On November 22, Chinese electric vehicle maker BYD denied recent rumors that its solid-state batteries are about to be loaded into vehicles and that its sodium-ion batteries are entering the test stage.
Recently, news emerged that BYD’s solid-state lithium batteries will be loaded and tested in Chongqing. The project is led by Ouyang Minggao, an academician of the Chinese Academy of Sciences and professor at Tsinghua University, while other three consultants also participated in the R&D and development work. The first EV model adapting the solid-state battery will be the SUV from its high-end brand called Yangwang. BYD will also supply solid-state batteries to other enterprises, such as Mercedes-Benz, BMW, Audi and Hongqi, which is owned by FAW.
According to a LatePost report on November 22, BYD plans to mass-produce sodium-ion batteries in the second quarter of 2023, to be installed in its Qin EV, Dolphin and Seagull. At present, they are in the sample verification stage.
BYD’s Qin EV and Dolphin are pure EV models with a price range from 100,000 yuan to 150,000 yuan ($13,964 to $20,946), reaching sales of 26,300 units and 152,100 units from January to October this year. The Seagull model, which BYD will launch next year, is an A0-class small car with a price of 80,000 yuan to 100,000 yuan. The A0 class sedan has a length of between 2.2 and 2.5 meters from its front to rear wheels.
LatePost noted that BYD might become the first company in the world to install sodium-ion batteries on cars. Another company that is expected to achieve this result is battery maker CATL. It released its first generation of sodium-ion batteries in 2021. At a third-quarter financial report meeting, CATL said that it planned to mass-produce sodium-ion batteries next year by cooperating with car companies and energy storage companies. However, CATL did not announce the specific mass production time or the names of its partners.
Compared with lithium batteries, the costs needed to produce sodium-ion batteries are lower. According to calculations by sodium-ion battery manufacturer HiNa Battery Technology, when the large-scale production of more than 100 GWh of sodium-ion batteries is realized, the material cost per 1 GWh sodium-ion batteries is 30%-40% lower than that of lithium iron phosphate batteries. Its disadvantages are low energy density, short cruising range and lifespan.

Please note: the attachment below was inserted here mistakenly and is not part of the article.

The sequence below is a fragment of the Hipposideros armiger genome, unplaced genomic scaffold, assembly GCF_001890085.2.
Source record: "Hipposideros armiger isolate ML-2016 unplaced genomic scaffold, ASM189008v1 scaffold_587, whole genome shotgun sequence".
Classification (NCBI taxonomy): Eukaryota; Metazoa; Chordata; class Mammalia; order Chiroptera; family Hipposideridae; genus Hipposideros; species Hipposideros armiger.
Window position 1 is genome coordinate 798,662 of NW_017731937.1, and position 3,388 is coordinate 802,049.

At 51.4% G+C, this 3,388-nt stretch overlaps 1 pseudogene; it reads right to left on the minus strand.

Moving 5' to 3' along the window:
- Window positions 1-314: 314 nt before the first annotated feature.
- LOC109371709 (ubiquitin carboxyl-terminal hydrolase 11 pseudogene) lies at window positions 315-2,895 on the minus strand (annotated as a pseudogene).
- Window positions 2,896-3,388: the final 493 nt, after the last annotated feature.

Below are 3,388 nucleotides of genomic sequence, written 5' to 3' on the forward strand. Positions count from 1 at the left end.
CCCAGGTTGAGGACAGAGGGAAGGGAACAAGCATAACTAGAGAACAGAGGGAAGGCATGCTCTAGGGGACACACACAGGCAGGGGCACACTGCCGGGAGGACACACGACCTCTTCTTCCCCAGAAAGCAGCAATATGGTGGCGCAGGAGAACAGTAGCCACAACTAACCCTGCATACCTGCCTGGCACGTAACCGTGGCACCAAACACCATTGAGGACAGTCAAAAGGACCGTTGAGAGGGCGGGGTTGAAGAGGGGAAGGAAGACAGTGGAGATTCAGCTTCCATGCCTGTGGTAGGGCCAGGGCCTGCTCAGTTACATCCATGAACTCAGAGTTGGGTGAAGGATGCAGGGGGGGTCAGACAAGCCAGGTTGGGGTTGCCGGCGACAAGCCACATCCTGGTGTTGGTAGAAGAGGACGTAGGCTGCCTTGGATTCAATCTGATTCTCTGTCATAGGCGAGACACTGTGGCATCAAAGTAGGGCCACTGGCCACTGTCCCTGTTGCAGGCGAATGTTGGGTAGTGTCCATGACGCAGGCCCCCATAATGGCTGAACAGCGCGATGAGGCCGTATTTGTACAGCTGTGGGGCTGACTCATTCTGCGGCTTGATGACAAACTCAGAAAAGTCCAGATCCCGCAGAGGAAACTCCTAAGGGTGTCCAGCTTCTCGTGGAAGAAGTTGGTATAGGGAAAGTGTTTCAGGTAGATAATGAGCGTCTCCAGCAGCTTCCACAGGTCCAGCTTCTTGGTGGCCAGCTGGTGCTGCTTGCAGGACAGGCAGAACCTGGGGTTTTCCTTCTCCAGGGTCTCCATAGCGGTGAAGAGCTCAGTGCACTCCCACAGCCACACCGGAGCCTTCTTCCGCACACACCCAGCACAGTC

One lithium battery investor said they believed that even if BYD’s technical verification is smooth, it will not load sodium-ion batteries on a large scale next year. BYD can only realize the small-scale boarding of sodium-ion batteries next year to verify their market acceptance.
In addition to sodium-ion batteries, industry actors are also developing new battery solutions such as solid-state batteries. Many schemes of solid-state batteries need to use lithium. Although this cannot reduce the dependence on lithium, they are safer and have higher energy density than existing battery schemes.
EV maker NIO once planned to load semi-solid batteries in the fourth quarter of this year, but now it has postponed this goal due to the need for further verification. This semi-solid battery is a transitional product from a lithium battery to a solid-state battery. CATL and Toyota Motor plan to mass-produce solid-state batteries in 2025.